"The above analysis shows that, barring one or two stray decisions, the general trend of judicial opinion in Bombay was that both the Khojas and the Cutchi Memons retained, despite conversion, considerable portion of their personal law and that the rules of Hindu Law were accepted by them as customary law in matters of property, inheritance and succession, including rules as to joint family property, the right of a son therein by birth and the devolution thereof by survivorship''.
The Supreme Court then considered the question whether the view accepted by Bombay could be said to be the same in respect of Cutchi Memons settled in Madras and elsewhere. It was pointed out that the High Court of Madras had adopted a view different From the later trend of opinion in Bombay. Reference was made to the decision of Kumaraswamy Sastri, J. in Siddick Hajee Aboobucker Sait v. Ebrahim Hajee Aboobacker Sait ( AIR 1921 Mad. 571 ). In that decision, after discussing the Bombay view, the learned Judge had come to the conclusion that the Khojas and Cutchees had spread themselves from Cutch and Kathiawar which was their original settlement to Hindu Kingdoms, and generally mingled with Hindus in their surroundings and traditions, and thus imbibed the rules of Hindu Law in general, not only in matters of succession and inheritance, but even in concepts such as joint family properties and devolution by survivorship. The decision was cited with approval in Abdul Sathar Ismail v. Abdul Hamid Sait ( AIR 1944 Mad. 504 ). After this analysis of the trend of Madras decisions, the Supreme Court observed:
"........... It may, therefore, be taken for the time being that the view prevailing in that court is the one of Kumaraswamy Sastri, J. in that decision. The records of past cases and the decisions of the High Court therein found by that learned Judge as also the past proceedings filed in the High Court by the members of the respondents' family and orders passed therein would seem to reinforce the reasoning and the conclusion arrived at by the learned Judge, in that the parties in those proceedings would not have in filing those proceedings assumed that rules of Hindu law applied to them unless there was a prevailing understanding that that was their customary law. That it is the law laid down by the High Court of Madras which must apply and govern the Cutchi Memons settled there is clear from Begum Noorbanu v. Deputy Custodian -- General of Evacuee Property, ( AIR 1965 SC 1937 ), where the Khojas settled in the former Hyderabad State were held to be governed by the law as laid down by the Privy Council of the then State of Hyderabad".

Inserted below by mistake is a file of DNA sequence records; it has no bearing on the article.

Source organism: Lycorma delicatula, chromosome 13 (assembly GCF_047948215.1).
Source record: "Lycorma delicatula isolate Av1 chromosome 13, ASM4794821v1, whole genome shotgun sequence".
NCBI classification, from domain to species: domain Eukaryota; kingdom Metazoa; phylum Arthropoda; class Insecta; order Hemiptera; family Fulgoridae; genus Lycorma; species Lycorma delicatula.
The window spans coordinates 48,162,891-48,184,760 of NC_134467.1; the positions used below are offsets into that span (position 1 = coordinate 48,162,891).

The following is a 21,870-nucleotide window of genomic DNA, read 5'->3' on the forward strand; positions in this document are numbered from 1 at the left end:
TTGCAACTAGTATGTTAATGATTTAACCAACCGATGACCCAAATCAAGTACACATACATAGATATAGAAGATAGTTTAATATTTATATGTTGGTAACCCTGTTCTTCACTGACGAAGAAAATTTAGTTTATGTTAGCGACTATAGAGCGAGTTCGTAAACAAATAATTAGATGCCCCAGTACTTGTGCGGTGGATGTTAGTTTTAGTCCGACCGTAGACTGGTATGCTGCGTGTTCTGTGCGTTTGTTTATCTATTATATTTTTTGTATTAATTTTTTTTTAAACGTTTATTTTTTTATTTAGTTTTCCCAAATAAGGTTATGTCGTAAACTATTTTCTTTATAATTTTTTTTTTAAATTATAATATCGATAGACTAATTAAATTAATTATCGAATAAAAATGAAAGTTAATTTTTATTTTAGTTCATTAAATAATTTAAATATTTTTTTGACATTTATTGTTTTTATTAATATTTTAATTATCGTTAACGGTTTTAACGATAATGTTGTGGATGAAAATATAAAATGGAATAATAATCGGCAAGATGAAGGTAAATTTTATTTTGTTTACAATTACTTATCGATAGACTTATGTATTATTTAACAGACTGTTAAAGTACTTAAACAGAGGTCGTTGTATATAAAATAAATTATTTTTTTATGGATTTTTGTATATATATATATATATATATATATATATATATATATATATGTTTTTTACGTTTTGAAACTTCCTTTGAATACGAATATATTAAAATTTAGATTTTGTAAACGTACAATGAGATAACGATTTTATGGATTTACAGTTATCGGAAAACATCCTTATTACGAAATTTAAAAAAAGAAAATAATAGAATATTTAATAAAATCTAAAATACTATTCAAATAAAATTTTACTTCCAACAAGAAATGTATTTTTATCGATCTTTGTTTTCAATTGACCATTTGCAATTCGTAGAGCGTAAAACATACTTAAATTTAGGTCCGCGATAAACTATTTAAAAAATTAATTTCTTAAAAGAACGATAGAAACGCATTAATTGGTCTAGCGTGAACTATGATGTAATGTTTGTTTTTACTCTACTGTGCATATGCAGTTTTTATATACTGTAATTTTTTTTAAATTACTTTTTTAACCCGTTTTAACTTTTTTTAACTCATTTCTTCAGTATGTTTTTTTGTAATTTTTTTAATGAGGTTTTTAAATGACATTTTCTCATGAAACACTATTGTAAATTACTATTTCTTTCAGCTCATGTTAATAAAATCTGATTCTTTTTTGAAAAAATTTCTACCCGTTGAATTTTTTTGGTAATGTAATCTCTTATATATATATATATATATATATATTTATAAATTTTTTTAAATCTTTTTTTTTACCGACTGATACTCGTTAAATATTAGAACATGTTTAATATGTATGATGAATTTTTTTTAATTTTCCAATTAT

The Court then examined how the surroundings in which the Cutchees settled down, affect the customary law to which they were accustomed till then, and pointed out that the question as to which customary law is applicable turns really on the consideration as to which law a community decides to have for regulating succession to the properties of its members, depending, that is to say, upon the persons amongst whom they settled down, and the surroundings and traditions to be found in that place. Thus, it was pointed out, that Cutchi Memons settled down among Mohamedans in Mombasa although they originally migrated from Sind, accepted the rules of Mohamedan Law as their custom. Similarly the Memons who had followed Hindu La v. when they migrated to Porbandar, accepted Mohamedan Law when they proceeded to Bombay and settled down among coreligionists. After noticing these decisions, and trends, the Supreme Court stated:
"................ The conclusion which we arrive at on consideration of the decisions referred to above is that the Cutchi Memons who proceeded either from Cutch or from Bombay to Madras and who, it appears, settled down amongst Hindus, Hindu surroundings and traditions there, regulated their affairs as regards their property, succession and inheritance according to the Hindu Law which they had retained while in Cutch, and to which they were already accustomed."
To this principle thus stated by the Supreme Court must be added one other allied principle viz., whether the migrating Cutchi Memons had imbibed the native traits and habits of the place where they settled. In Beegum Noorbannu and others v. Deputy Custodian General of Evacuee Property (AIR 1965 SC 1937) the Supreme Court observed:
".......... Mr. Agarwala faintly contended that all Khojas, wherever they may be, must be deemed to have migrated from the former Slate of Bombay. It is true that the largest number of Khojas are to be found in the former State of Bombay. But in the absence of evidence it is not possible to say that Khojas wherever they may be resident in India must be deemed to have migrated from that State. Moreover it is not disputed that large number of Khojas lived in that part of India which for sometime was known as Saurashtra. It may as well be that Khojas living in other pans of India migrated from the Saurashtra area. There is nothing to show that those who lived in Saurashtra were by custom governed by Hindu Law. Apart from that even if the late Khan Bahadur or his ancestor had migrated to Hyderabad from an area in which they were governed by custom by Hindu law, after migration to Hyderabad State it was incompetent to them to plead a custom which is at variance with Mohamedan law.